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InfoQ Homepage News How to Supercharge a Team with Delegation: QCon London Q&A

How to Supercharge a Team with Delegation: QCon London Q&A

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Delegating work can result in getting it done better and faster; it increases team autonomy and creates opportunities for learning. Delegation is a continuum; it begins by doing a task yourself and ends by having somebody else take on that task.

James Stanier, VP of Engineering at Brandwatch, spoke about delegating to self-organizing teams at QCon London 2020.

Before you understand good delegation, you need to understand the difference between accountability and responsibility, Stanier mentioned. Accountability means that it’s on you to ensure that the task gets done to the correct quality and on time. Responsibility means that you’re the one actually doing that task. Understanding and using those definitions is crucial to high performing teams.

If you want to do bigger things in your career, you have to become comfortable with letting go of control, Stanier said. There will be things that you can’t control, and for such things you shouldn’t worry about the outcome. According to Stainer, being comfortable with being uncomfortable is important.

InfoQ interviewed James Stanier about supercharging teams with delegation.

InfoQ: With self-organizing teams, do we still need delegation?

James Stanier: Of course! Delegation can be put into practice by both managers and individual contributors. Regardless of whether a team is self-organizing or not, somebody is accountable for the work, and the output of that team should be front of mind. By delegating work to other people, things can get done better, faster and it can create an opportunity for learning.

Good delegation brings teams together. A senior member of staff can delegate a task to a less experienced colleague so that they create a mentoring and learning opportunity. A manager can delegate work to the right person for the same reasons. Most importantly, good delegation ensures that common panics and anxieties that often happen with teamwork don’t rear their ugly head! These often manifest in micromanagement, stress, burnout, worry and - worst of all - managers stealing work back and doing it themselves.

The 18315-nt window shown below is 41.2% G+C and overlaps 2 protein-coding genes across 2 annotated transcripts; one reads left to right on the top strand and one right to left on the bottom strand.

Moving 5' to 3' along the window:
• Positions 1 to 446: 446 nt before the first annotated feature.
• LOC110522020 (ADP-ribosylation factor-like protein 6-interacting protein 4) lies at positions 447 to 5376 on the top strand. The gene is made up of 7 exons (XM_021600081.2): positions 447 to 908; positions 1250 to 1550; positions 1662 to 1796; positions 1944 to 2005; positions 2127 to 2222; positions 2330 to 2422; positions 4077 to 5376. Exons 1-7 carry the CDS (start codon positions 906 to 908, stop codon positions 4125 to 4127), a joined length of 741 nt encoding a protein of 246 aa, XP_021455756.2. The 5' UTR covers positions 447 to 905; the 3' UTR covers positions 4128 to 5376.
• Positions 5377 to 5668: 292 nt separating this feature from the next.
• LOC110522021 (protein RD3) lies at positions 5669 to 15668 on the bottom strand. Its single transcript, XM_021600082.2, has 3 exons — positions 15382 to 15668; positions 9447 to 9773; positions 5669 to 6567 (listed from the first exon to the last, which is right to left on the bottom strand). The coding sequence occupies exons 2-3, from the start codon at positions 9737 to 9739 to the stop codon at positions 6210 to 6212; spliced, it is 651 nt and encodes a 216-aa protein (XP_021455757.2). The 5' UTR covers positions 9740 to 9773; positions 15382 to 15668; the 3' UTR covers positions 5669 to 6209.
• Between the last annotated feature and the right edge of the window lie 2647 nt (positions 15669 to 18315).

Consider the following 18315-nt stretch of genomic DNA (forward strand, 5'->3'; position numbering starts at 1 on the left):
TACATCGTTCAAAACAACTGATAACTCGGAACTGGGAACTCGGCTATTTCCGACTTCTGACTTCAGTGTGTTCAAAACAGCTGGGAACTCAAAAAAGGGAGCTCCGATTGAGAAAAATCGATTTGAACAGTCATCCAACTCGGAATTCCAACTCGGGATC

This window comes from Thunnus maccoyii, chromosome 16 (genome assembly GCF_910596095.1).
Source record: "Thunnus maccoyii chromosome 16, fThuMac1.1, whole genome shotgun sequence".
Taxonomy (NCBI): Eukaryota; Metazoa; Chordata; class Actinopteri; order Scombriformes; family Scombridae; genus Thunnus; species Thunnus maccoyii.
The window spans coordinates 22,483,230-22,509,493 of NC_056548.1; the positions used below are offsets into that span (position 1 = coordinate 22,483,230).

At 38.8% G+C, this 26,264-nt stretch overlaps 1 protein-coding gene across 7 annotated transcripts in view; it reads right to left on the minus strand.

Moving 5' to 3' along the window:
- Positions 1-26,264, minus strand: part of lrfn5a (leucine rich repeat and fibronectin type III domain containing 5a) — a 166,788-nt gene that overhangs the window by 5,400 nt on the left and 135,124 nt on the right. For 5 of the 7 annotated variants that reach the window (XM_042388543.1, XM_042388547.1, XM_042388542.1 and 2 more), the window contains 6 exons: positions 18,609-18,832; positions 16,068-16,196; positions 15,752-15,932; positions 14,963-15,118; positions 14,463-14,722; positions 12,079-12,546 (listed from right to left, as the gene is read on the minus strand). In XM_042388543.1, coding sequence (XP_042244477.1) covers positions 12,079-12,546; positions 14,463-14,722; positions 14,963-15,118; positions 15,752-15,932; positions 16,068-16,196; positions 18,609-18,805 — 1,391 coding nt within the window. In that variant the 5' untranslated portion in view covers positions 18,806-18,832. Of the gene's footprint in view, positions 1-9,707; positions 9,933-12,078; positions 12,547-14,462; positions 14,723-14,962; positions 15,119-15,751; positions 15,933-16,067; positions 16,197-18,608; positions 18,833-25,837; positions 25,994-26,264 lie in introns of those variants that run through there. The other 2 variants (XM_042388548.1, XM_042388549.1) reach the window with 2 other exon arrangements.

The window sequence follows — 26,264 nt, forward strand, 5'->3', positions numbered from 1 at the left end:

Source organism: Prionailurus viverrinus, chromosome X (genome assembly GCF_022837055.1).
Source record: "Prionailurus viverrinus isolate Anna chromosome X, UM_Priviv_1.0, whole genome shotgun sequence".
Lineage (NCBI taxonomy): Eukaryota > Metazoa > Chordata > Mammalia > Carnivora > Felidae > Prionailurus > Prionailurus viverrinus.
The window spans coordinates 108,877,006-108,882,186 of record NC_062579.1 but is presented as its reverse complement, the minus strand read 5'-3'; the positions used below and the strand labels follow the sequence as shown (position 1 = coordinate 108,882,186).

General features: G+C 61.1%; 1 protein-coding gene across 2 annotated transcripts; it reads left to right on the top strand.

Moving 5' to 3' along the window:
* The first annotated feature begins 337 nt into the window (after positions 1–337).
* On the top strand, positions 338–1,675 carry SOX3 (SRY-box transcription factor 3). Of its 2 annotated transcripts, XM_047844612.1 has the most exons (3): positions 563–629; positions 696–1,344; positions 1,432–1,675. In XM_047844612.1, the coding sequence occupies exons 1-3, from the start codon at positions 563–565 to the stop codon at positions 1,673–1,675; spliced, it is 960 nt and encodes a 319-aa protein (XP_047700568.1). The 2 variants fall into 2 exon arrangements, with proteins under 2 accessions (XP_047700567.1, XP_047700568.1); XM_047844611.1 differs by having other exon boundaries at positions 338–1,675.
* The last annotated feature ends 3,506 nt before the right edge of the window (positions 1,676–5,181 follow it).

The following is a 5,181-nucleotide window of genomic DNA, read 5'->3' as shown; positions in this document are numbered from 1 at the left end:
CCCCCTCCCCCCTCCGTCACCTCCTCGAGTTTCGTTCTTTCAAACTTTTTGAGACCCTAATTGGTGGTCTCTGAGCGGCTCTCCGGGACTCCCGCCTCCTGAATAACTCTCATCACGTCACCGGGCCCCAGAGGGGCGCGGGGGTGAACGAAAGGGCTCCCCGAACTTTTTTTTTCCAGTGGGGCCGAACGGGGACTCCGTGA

If you understand delegation, then you can spot when and where bad delegation happens, and also how to fix it. We’ve all worked with managers or people who have been completely unable to delegate anything at all, and therefore run around with their hair on fire all the time, or we have people who are at the other end of the spectrum who blindly forward every piece of work to other people. Those are bad cases on both ends of the delegation spectrum, and fixing it isn’t hard once you’ve got the basics down.

InfoQ: How does delegation work for distributed teams?

Stanier: Delegation is even more important for distributed teams. With staff having to work with team members in different locations and time zones, clear, well-managed delegation and understanding between team members are the backbone of work getting done. Carefully thinking about the skills of staff, and the types of tasks that need to be completed, ensure that everyone’s workload is balanced, challenging enough, and rewarding. Delegation spectrum